Autumn

Autumn

Sunday, February 9, 2014

Afternoon Delight

The truck is clean and shines. The engine oil has been refreshed with an addition of a bottle of Marvel's Mystery Oil - even dumped a bit into the gasoline. (Its that red bottle at the auto shop.) The truck tires are stuffed full of new air and I even cleaned the friggin leaves out of my windscreen vents.

The driveway is leaf free too. I swear six tons of leaves have fallen since last week. I, of course, was careful not to allow any to escape into my neighbors yard....she's so prissy about leaves from her oak, which the winds dump onto my driveway, finding their way back into her yard. Last time we had words I told her I was certain she wanted to mulch them and only wanted to help. So instead I was careful to blow the pile deep into her shrubs. She'll never know the difference.

Earlier as I hosed clean an area of our brick walk I passed by one of my old clay pots where once a beautiful healthy basil grew. I glanced around at all the other now empty pots and felt like old cat poop at a dog show. I believe it's time for me to rebuild my herb garden....such as it was, all in pots.

I haven't a single solitary pepper plant. They've all died. I place all the blame on my six day work schedule and this friggin depression. Anyhow, it's time for change.

So, next weekend, on my day off, I shall make time and visit a local plant nursery. (They, the lovers of northern climate change, giggle. Nursery? Well yes. One of such is located but a few minutes from my front door and guess what, its open.) There I shall pick through their sorry stock and find something, some herb, to plant.

I have an itch to grow food.

It's been a short weekend.

Stephen

16 comments:

  1. I get the planting urge every spring too. Then when its 110 in the shade and the plants are looking sorry, I wonder why I do this every year. Well the tomatoes are good every year. You just have to get the kind that do well in your weather.

    ReplyDelete
    Replies
    1. You just described August. When the awful month arrives I hibernate in the air conditioning.

      Delete
  2. You know that the leaves of our area haven't even started falling yet. For us, that it a Springtime event. One that shocks the rest of the fall growing regions in our fair country.

    ReplyDelete
    Replies
    1. Haven't you heard, Deb....it is Spring, here.

      Delete
  3. Replies
    1. It's funny or weird, depending on a persons view of me, but it seems to help my truck run smoother.

      Delete
  4. What season are you in?? Our leaves have been gone for months .. replaced with icicles and frosty snow. There is not one pot of green in yard or nursery shop. We're all asleep .. with dirty mucky cars .. covered in road salt and sand. Think I'll go back to sleep and let you bask in your reality.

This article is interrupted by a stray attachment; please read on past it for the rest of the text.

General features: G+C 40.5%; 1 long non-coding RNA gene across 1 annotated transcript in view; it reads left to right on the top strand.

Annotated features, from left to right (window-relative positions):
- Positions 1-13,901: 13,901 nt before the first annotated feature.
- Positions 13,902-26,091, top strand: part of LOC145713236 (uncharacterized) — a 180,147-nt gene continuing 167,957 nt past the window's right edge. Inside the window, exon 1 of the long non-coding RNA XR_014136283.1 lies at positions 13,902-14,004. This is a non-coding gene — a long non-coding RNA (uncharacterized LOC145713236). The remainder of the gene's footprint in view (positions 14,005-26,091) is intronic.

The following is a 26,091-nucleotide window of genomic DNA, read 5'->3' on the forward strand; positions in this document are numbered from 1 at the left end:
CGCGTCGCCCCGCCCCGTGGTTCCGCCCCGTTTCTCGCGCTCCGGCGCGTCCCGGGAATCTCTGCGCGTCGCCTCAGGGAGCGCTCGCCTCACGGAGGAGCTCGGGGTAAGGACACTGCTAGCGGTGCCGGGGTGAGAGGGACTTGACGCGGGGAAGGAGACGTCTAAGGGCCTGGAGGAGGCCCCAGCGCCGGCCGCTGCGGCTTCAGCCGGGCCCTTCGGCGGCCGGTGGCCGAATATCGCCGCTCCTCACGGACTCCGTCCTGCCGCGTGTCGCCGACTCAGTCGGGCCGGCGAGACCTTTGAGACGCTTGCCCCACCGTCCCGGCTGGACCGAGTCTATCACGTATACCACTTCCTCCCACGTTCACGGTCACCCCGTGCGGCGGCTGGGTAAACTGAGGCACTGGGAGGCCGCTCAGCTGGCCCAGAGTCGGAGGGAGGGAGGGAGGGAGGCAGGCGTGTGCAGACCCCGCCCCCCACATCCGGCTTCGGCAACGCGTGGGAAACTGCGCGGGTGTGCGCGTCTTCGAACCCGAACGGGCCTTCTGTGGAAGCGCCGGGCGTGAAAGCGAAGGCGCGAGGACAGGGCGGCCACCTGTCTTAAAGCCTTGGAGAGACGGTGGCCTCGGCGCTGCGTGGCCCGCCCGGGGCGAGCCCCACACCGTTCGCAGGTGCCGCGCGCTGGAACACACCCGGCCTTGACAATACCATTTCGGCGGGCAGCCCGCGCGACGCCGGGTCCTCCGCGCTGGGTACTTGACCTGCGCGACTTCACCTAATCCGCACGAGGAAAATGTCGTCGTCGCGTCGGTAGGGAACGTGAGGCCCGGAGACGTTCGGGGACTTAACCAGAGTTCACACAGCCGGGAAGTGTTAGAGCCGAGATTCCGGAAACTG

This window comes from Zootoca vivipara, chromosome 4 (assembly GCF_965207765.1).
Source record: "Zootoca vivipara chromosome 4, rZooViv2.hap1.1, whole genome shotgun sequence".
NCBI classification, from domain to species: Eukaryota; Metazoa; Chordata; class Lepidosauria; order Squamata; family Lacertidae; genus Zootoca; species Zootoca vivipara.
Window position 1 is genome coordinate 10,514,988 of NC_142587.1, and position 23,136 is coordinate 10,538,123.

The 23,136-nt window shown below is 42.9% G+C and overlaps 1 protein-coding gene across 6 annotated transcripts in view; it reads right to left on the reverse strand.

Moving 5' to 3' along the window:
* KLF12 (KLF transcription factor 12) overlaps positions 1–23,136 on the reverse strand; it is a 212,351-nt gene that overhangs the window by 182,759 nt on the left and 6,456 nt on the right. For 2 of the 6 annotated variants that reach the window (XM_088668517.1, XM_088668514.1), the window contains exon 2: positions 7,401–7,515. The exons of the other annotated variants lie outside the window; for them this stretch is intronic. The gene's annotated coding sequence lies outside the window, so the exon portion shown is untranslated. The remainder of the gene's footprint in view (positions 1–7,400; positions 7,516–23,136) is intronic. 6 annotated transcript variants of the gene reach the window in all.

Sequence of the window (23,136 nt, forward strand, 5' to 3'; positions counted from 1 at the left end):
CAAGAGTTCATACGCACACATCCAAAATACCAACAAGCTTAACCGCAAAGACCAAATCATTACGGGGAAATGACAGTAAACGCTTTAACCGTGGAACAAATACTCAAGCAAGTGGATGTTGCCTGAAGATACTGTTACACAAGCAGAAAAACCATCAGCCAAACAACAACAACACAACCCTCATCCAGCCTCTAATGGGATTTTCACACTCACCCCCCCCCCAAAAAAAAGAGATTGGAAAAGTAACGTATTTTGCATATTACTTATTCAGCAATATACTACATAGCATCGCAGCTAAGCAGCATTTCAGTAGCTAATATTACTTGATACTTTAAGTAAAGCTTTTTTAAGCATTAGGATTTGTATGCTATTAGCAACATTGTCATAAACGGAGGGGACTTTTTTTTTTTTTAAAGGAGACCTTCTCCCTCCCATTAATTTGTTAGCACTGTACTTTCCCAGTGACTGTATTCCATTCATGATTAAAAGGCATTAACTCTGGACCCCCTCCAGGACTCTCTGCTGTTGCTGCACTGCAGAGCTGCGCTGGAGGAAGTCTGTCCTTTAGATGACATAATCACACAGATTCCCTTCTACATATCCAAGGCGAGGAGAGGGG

ReplyDelete
    Replies
    1. My dear sweet friend, here in North Florida we have two leaf falls, one in late autumn, which is slight, and the other which begins in late winter to early spring depending on rain and warmth. A simple false spring can trigger the leaves of Water and Live oaks to drop. It's a mess. Within a period of one week my yard and drive were covered.

      Delete
  5. I've been thinking about trying a garden again this spring. If we have a spring, which I am beginning to doubt. I've never had any luck, all I seem to be able to grow is Indian corn.

    ReplyDelete
    Replies
    1. It all comes down to the enrichment of the soil and plant selection. You are a wise and brilliant man. Read. Hey, try (cough) Mother Earth News and others of its ilk. Due to my in-ground irrigation system I would need to build raised beds so instead I use various sized clay pots. I mix my soil with compost, lime, and peat. Fertilize to fit the plant. If I can grow plants so can you....thanks, my friend.

      Delete
  6. Stephen,

    I bet you ended up washing that truck yourself........ :P :P

    If your interested in possibly starting a garden it's a great way to relieve stress from work :-)

    And really good way to get rid of all those leaves, start a compost pile in your yard. You can use your compost in your garden later on. Just a thought!

    ReplyDelete
    Replies
    1. Sandy, truth is I had the truck half finished when she drove into the driveway. Ten minutes later she came out and offered help and pitched in and we finished it together. Me, all smiles.
      I was raised on and around farms. I've had gardens most of my life, matter of fact, I specialized in heirloom variates. Then, came Obama and this depression...long hours, lack of interest. Garden, DRT.
      I own a huge compost barrel which you load with brown and green vegetables and yard waste and rotate (turn) several times a week. It'll turn out wheelbarrow loads monthly if tended properly. In the old days I used to just pile and pitchfork my compost. Thanks, Sweet Lady.

      Delete
  7. Upstairs, I've got six basil seedlings poking little green leaves baerly above the soil, stretching with all their 1/4 inch might for the weak winter sunlight coming in the window. Here's hoping at least one makes it of mine, and your pots will provide full hale and hearty herbs for you!

    ReplyDelete
    Replies
    1. I do love me so of 'dat 'dare Basil. Usually one or two plants are all I can use in a given season. Basil hates our super hot late July thru September weather. Makes me want to whip out a Bruschetta thinking about it. Thanks, My Lovely Friend.

      Delete
  8. " . . . this friggin depression."
    Hang in there, Stephen. You're not alone . . .
    Wishing you a peaceful heart.

    ReplyDelete
    Replies
    1. Thanks, Cathy....I often feel alone.

      Delete